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As the winter season creeps in, we can feel the morning chill and the shorter days.  We know it’s coming; we expect it and try to prepare for it. But it always feels like a surprise when you’re out scrapping your windscreen in the morning.  If you’re planning a visit to the Scottish Highlands in the winter, then here are a few tips to consider before you set off.

Pack well

The Scottish Highlands are notorious for wet and cold conditions in the winter.  But what people don’t always realise is that the temperature reported on all our devices isn’t necessarily all you need to look for.  In the Scottish Highlands there are a lot of valleys that cold wind will whistle through and cause wind chill.  Make sure you pack well, bring appropriate water and wind chill resistant clothing and footwear.  In your car always keep a set of waterproof clothing and a spare set of warm clothing just in case you do get wet, and layers…lots of layers!  Bring a torch and a map – we always rely on our mobile devises now so have a backup plan just in case.  A good torch won’t run out of battery quickly and a map doesn’t need a good signal.

Plan your routes

In the Highlands of Scotland you will come across many mini climates, therefore you’ll find it will be raining in one place but sunny 2 miles down the road.  As you travel across the Highlands you will notice the change in weather quite frequently.  We always recommend you check the forecast for the route you’re taking, the whole route!  Because of the mini climates the weather can be difficult to predict.  Therefore, we recommend checking the forecast on the day of travel as on the day the forecast will be quite accurate – there is no point looking a week before you’re meant to take the journey.

Road conditions

Due to the cold weather and the sharp winds you may come across black ice or snow on the roads, this is not an uncommon thing in the Scottish Highlands. You will probably find that snow will mainly keep to the highs of the mountain peaks and not the roads.  This does depend on where you are travelling too and how busy the roads are that you plan to travel.  There are a lot of single-track roads in the Highlands that are not as busy as the main roads.  This is where you may find snow on your path.  Ice on the roads is the main thing to be aware of due to the cold and wet weather.  Thankfully, the Highland Council have a large team of gritters who work across Scotland.  But the best thing is they have a website you can visit and track the gritters so you can plan your route accordingly.  You can find the details on the Traffic Scotland website.  They also name their gritters, names such as ‘Sir Grits-a-lot’ which adds a comical value.  Which gritter are you planning to follow?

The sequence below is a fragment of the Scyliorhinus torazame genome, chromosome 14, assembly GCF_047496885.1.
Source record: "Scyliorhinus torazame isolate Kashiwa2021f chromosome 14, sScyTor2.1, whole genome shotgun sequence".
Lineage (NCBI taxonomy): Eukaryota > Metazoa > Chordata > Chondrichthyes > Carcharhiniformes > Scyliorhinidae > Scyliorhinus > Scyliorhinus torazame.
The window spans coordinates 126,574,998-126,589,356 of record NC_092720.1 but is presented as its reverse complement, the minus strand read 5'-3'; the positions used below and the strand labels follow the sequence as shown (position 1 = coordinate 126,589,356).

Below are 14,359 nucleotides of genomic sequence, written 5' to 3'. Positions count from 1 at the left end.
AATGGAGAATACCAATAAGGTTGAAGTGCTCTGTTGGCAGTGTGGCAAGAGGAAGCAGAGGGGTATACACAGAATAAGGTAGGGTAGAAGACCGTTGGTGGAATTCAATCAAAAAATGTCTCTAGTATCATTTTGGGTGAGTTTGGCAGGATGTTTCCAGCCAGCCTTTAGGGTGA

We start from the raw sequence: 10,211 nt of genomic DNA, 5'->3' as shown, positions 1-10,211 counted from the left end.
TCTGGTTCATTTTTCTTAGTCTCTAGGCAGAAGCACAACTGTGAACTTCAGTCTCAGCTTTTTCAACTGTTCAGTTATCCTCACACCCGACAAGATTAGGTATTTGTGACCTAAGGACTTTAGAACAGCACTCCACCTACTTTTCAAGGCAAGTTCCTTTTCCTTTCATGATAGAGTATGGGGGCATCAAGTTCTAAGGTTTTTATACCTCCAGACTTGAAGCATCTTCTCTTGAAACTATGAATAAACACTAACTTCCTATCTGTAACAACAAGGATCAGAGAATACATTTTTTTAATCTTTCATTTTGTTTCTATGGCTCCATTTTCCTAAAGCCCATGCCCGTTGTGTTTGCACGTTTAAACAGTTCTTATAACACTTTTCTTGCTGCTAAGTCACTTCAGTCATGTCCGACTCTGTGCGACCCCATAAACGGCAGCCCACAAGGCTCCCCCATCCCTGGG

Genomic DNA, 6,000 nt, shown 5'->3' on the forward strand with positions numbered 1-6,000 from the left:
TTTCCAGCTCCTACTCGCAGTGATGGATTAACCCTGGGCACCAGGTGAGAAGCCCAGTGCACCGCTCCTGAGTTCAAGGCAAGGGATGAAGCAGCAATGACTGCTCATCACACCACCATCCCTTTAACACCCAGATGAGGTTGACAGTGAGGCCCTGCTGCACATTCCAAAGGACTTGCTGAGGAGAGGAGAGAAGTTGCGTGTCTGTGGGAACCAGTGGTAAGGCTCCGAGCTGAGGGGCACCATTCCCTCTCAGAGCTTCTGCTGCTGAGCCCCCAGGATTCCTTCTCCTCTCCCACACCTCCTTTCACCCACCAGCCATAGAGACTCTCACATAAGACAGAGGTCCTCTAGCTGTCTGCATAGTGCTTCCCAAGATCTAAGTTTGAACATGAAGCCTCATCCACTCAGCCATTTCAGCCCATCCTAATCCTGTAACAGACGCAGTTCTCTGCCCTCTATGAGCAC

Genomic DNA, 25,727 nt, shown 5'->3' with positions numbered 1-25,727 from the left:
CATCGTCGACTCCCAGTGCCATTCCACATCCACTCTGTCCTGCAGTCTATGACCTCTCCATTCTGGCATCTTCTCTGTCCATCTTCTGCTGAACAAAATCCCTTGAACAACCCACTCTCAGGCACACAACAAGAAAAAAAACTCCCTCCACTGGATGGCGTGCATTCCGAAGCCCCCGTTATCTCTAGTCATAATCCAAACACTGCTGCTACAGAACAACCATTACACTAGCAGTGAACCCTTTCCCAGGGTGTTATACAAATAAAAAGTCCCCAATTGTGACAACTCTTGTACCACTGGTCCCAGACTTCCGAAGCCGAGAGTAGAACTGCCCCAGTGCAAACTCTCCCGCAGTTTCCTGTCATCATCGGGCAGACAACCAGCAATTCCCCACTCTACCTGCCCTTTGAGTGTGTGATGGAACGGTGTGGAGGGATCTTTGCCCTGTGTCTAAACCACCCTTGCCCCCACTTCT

Before you leave

In the morning before you leave, double check the opening times of where you plan to visit on that day.  In the Highlands it’s rare to find that everything you want to see on your holiday is just around the corner, a lot of things will need travelling too and in the winter the daylight hours are a lot shorter.  It can be quite disappointing travelling for a few hours just to find that the place you wanted to visit is closed due to the hours being different in the winter season.  Or even the weather causing an unexpected closure.

When visiting the Scottish Highlands, plan, prepare, and think safety first.

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Post by Dan Mitchell

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